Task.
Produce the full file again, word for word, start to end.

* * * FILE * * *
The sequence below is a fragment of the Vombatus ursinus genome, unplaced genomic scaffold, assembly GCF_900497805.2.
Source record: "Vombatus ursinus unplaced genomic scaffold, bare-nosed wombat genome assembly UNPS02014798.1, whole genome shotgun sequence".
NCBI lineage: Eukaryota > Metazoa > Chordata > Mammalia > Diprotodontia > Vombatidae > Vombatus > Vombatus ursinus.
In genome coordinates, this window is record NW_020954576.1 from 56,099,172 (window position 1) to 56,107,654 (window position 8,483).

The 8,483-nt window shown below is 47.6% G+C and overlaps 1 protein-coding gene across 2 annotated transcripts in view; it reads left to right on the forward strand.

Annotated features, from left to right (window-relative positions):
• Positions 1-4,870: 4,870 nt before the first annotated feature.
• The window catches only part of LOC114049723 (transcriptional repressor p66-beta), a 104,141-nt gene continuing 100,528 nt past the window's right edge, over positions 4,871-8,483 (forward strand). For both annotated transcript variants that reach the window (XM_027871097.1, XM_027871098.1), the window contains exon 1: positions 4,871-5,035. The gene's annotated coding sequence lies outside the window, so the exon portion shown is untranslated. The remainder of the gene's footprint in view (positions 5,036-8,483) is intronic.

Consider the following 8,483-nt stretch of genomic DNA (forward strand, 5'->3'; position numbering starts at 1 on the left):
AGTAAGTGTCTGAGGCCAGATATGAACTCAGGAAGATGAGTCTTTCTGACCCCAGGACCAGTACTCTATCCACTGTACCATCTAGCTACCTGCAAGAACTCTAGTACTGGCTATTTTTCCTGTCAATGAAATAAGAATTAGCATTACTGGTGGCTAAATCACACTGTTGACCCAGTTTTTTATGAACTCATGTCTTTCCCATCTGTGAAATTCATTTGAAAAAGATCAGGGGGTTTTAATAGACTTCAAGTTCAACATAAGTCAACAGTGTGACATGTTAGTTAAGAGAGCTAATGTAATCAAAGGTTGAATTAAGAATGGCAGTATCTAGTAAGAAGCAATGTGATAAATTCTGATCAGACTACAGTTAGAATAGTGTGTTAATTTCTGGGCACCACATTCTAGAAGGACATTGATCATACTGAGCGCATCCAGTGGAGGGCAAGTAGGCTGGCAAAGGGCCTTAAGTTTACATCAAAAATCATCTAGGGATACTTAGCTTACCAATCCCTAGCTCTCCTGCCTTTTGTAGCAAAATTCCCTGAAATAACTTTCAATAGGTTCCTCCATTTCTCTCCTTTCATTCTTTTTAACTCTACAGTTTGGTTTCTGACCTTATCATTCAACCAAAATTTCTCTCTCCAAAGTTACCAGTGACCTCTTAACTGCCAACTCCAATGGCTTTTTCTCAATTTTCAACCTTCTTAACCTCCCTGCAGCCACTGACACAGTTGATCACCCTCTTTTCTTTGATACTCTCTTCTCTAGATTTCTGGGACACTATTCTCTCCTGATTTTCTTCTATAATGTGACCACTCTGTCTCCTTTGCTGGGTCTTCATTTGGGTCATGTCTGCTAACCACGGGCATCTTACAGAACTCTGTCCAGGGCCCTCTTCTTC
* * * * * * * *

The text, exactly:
The sequence below is a fragment of the Vombatus ursinus genome, unplaced genomic scaffold, assembly GCF_900497805.2.
Source record: "Vombatus ursinus unplaced genomic scaffold, bare-nosed wombat genome assembly UNPS02014798.1, whole genome shotgun sequence".
NCBI lineage: Eukaryota > Metazoa > Chordata > Mammalia > Diprotodontia > Vombatidae > Vombatus > Vombatus ursinus.
In genome coordinates, this window is record NW_020954576.1 from 56,099,172 (window position 1) to 56,107,654 (window position 8,483).

The 8,483-nt window shown below is 47.6% G+C and overlaps 1 protein-coding gene across 2 annotated transcripts in view; it reads left to right on the forward strand.

Annotated features, from left to right (window-relative positions):
• Positions 1-4,870: 4,870 nt before the first annotated feature.
• The window catches only part of LOC114049723 (transcriptional repressor p66-beta), a 104,141-nt gene continuing 100,528 nt past the window's right edge, over positions 4,871-8,483 (forward strand). For both annotated transcript variants that reach the window (XM_027871097.1, XM_027871098.1), the window contains exon 1: positions 4,871-5,035. The gene's annotated coding sequence lies outside the window, so the exon portion shown is untranslated. The remainder of the gene's footprint in view (positions 5,036-8,483) is intronic.

Consider the following 8,483-nt stretch of genomic DNA (forward strand, 5'->3'; position numbering starts at 1 on the left):
AGTAAGTGTCTGAGGCCAGATATGAACTCAGGAAGATGAGTCTTTCTGACCCCAGGACCAGTACTCTATCCACTGTACCATCTAGCTACCTGCAAGAACTCTAGTACTGGCTATTTTTCCTGTCAATGAAATAAGAATTAGCATTACTGGTGGCTAAATCACACTGTTGACCCAGTTTTTTATGAACTCATGTCTTTCCCATCTGTGAAATTCATTTGAAAAAGATCAGGGGGTTTTAATAGACTTCAAGTTCAACATAAGTCAACAGTGTGACATGTTAGTTAAGAGAGCTAATGTAATCAAAGGTTGAATTAAGAATGGCAGTATCTAGTAAGAAGCAATGTGATAAATTCTGATCAGACTACAGTTAGAATAGTGTGTTAATTTCTGGGCACCACATTCTAGAAGGACATTGATCATACTGAGCGCATCCAGTGGAGGGCAAGTAGGCTGGCAAAGGGCCTTAAGTTTACATCAAAAATCATCTAGGGATACTTAGCTTACCAATCCCTAGCTCTCCTGCCTTTTGTAGCAAAATTCCCTGAAATAACTTTCAATAGGTTCCTCCATTTCTCTCCTTTCATTCTTTTTAACTCTACAGTTTGGTTTCTGACCTTATCATTCAACCAAAATTTCTCTCTCCAAAGTTACCAGTGACCTCTTAACTGCCAACTCCAATGGCTTTTTCTCAATTTTCAACCTTCTTAACCTCCCTGCAGCCACTGACACAGTTGATCACCCTCTTTTCTTTGATACTCTCTTCTCTAGATTTCTGGGACACTATTCTCTCCTGATTTTCTTCTATAATGTGACCACTCTGTCTCCTTTGCTGGGTCTTCATTTGGGTCATGTCTGCTAACCACGGGCATCTTACAGAACTCTGTCCAGGGCCCTCTTCTTC